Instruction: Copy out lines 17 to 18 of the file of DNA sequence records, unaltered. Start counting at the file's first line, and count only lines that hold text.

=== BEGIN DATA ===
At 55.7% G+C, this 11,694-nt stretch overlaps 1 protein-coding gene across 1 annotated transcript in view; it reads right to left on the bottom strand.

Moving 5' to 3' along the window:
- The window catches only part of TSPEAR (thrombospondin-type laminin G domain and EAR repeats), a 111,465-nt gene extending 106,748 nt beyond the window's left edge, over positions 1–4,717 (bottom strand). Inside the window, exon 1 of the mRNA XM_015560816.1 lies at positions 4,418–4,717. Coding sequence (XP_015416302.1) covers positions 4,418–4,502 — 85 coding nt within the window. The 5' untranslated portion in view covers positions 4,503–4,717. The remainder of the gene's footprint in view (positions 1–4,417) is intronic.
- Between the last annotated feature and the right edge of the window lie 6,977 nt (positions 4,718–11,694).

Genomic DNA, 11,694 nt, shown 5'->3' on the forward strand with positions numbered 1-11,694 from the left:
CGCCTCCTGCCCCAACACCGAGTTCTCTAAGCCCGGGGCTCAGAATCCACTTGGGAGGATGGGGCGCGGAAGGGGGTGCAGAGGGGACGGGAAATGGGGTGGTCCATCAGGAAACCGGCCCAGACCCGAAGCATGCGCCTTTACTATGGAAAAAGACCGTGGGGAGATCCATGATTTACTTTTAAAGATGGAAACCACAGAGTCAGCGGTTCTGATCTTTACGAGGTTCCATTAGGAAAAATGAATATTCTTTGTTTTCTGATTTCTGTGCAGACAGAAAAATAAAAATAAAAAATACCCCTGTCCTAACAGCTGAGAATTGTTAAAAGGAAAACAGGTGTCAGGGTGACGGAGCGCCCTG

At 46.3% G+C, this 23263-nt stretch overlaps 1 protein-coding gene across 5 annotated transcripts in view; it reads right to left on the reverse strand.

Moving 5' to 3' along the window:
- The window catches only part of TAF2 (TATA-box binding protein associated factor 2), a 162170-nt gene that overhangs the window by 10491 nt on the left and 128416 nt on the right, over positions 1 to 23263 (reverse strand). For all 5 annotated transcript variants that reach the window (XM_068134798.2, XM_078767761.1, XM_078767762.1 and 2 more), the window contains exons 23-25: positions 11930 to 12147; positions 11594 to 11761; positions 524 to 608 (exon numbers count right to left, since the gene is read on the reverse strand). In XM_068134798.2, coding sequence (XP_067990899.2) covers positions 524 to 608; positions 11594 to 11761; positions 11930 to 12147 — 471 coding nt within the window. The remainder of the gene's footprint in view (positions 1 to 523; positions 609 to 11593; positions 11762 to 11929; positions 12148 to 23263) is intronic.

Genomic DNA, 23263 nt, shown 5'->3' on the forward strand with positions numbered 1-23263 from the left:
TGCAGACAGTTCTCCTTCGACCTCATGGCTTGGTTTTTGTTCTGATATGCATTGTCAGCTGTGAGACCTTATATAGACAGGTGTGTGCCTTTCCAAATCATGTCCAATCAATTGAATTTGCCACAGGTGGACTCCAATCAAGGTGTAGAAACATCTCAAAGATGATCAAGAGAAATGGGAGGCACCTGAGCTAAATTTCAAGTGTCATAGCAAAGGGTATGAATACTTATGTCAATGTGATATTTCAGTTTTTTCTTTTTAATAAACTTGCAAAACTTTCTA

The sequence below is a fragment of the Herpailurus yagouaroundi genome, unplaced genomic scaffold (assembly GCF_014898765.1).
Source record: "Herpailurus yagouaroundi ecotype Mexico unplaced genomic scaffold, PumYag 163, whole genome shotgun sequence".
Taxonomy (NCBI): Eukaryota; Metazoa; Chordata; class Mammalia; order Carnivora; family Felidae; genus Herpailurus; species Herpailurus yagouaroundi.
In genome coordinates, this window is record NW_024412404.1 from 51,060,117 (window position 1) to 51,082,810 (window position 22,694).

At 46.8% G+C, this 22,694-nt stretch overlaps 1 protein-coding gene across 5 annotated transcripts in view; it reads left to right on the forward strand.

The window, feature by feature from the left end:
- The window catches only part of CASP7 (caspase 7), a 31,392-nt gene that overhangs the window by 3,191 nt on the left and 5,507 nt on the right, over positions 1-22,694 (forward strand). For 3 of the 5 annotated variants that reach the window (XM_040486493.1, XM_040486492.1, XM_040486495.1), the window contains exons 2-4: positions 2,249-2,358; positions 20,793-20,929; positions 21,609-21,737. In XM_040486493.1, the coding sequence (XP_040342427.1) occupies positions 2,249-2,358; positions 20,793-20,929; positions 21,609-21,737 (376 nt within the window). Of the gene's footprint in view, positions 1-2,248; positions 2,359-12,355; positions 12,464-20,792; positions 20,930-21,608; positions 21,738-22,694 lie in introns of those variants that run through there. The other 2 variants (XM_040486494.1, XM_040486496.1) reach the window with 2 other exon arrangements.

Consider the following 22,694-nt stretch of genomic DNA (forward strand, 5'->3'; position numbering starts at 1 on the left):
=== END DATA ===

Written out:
The window, feature by feature from the left end:
- The window catches only part of CASP7 (caspase 7), a 31,392-nt gene that overhangs the window by 3,191 nt on the left and 5,507 nt on the right, over positions 1-22,694 (forward strand). For 3 of the 5 annotated variants that reach the window (XM_040486493.1, XM_040486492.1, XM_040486495.1), the window contains exons 2-4: positions 2,249-2,358; positions 20,793-20,929; positions 21,609-21,737. In XM_040486493.1, the coding sequence (XP_040342427.1) occupies positions 2,249-2,358; positions 20,793-20,929; positions 21,609-21,737 (376 nt within the window). Of the gene's footprint in view, positions 1-2,248; positions 2,359-12,355; positions 12,464-20,792; positions 20,930-21,608; positions 21,738-22,694 lie in introns of those variants that run through there. The other 2 variants (XM_040486494.1, XM_040486496.1) reach the window with 2 other exon arrangements.